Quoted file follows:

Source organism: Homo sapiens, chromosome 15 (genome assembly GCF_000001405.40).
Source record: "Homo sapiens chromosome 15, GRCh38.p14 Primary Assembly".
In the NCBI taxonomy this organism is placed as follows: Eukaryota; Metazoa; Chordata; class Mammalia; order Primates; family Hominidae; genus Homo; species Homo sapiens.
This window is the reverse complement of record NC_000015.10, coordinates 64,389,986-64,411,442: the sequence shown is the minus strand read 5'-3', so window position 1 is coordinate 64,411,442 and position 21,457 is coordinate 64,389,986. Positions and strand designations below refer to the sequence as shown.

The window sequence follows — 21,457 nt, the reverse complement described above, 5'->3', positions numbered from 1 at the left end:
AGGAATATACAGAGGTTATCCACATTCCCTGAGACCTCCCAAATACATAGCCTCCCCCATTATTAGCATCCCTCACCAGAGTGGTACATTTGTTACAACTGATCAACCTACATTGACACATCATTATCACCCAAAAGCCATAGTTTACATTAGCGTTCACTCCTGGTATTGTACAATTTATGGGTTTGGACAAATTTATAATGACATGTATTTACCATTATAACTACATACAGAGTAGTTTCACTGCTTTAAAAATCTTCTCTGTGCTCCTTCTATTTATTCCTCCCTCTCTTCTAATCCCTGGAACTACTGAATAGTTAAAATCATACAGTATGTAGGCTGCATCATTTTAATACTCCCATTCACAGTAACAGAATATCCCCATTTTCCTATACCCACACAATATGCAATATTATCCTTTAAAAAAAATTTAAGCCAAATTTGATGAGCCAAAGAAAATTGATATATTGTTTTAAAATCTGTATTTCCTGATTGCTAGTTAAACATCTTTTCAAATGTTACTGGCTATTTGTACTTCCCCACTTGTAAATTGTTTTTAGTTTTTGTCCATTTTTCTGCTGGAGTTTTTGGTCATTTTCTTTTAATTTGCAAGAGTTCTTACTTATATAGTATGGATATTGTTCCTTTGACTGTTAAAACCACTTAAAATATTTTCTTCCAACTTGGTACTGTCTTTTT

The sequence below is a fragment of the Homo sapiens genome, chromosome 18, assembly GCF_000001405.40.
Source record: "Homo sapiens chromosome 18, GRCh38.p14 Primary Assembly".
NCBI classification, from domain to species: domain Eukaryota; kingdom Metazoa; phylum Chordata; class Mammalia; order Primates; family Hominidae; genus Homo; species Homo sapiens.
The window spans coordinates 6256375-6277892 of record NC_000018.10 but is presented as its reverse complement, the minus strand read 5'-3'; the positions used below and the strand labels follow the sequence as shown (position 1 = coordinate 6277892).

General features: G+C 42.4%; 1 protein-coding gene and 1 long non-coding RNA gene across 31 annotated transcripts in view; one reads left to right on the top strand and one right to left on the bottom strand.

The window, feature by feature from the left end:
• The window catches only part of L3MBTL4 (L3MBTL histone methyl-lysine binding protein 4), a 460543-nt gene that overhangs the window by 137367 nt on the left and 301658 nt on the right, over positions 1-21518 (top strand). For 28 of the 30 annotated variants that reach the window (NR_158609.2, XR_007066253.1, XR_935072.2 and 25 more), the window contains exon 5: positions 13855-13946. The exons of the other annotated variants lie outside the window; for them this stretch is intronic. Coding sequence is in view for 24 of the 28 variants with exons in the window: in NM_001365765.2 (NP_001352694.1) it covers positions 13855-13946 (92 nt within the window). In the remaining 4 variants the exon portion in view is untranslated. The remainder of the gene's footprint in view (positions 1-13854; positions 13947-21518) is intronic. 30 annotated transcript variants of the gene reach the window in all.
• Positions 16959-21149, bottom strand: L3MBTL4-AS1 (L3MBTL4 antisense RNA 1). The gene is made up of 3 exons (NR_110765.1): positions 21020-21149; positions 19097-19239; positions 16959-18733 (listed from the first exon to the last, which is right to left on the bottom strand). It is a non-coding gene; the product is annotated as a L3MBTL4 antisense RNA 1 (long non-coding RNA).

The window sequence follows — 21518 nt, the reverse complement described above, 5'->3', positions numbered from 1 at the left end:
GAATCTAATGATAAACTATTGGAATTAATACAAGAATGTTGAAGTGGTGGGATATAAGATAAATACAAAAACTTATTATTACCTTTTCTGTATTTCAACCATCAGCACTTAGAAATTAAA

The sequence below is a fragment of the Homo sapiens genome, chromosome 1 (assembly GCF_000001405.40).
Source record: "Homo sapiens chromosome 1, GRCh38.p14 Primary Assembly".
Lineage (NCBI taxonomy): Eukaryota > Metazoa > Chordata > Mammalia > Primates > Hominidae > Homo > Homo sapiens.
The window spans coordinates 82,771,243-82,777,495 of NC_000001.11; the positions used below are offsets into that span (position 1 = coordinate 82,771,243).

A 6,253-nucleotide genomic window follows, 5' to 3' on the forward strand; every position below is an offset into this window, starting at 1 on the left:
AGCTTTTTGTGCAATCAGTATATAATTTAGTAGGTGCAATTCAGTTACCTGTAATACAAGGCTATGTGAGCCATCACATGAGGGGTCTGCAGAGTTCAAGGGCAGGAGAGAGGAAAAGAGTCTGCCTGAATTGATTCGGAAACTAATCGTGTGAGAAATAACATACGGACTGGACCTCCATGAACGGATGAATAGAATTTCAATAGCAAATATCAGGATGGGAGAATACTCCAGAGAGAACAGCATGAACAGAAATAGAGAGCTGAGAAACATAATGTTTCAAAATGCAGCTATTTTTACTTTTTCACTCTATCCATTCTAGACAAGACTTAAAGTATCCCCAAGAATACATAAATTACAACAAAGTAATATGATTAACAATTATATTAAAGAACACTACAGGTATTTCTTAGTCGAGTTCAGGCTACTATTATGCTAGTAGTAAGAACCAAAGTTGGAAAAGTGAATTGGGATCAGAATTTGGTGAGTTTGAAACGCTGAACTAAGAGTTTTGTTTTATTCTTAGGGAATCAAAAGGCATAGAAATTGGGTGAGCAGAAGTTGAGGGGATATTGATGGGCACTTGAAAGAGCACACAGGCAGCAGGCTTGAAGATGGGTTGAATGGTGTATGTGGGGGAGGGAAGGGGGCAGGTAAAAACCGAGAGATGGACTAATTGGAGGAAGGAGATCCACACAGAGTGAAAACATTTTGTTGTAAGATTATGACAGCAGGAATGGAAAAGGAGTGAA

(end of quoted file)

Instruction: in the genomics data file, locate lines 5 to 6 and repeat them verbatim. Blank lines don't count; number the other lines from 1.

The window sequence follows — 21,457 nt, the reverse complement described above, 5'->3', positions numbered from 1 at the left end:
AGGAATATACAGAGGTTATCCACATTCCCTGAGACCTCCCAAATACATAGCCTCCCCCATTATTAGCATCCCTCACCAGAGTGGTACATTTGTTACAACTGATCAACCTACATTGACACATCATTATCACCCAAAAGCCATAGTTTACATTAGCGTTCACTCCTGGTATTGTACAATTTATGGGTTTGGACAAATTTATAATGACATGTATTTACCATTATAACTACATACAGAGTAGTTTCACTGCTTTAAAAATCTTCTCTGTGCTCCTTCTATTTATTCCTCCCTCTCTTCTAATCCCTGGAACTACTGAATAGTTAAAATCATACAGTATGTAGGCTGCATCATTTTAATACTCCCATTCACAGTAACAGAATATCCCCATTTTCCTATACCCACACAATATGCAATATTATCCTTTAAAAAAAATTTAAGCCAAATTTGATGAGCCAAAGAAAATTGATATATTGTTTTAAAATCTGTATTTCCTGATTGCTAGTTAAACATCTTTTCAAATGTTACTGGCTATTTGTACTTCCCCACTTGTAAATTGTTTTTAGTTTTTGTCCATTTTTCTGCTGGAGTTTTTGGTCATTTTCTTTTAATTTGCAAGAGTTCTTACTTATATAGTATGGATATTGTTCCTTTGACTGTTAAAACCACTTAAAATATTTTCTTCCAACTTGGTACTGTCTTTTT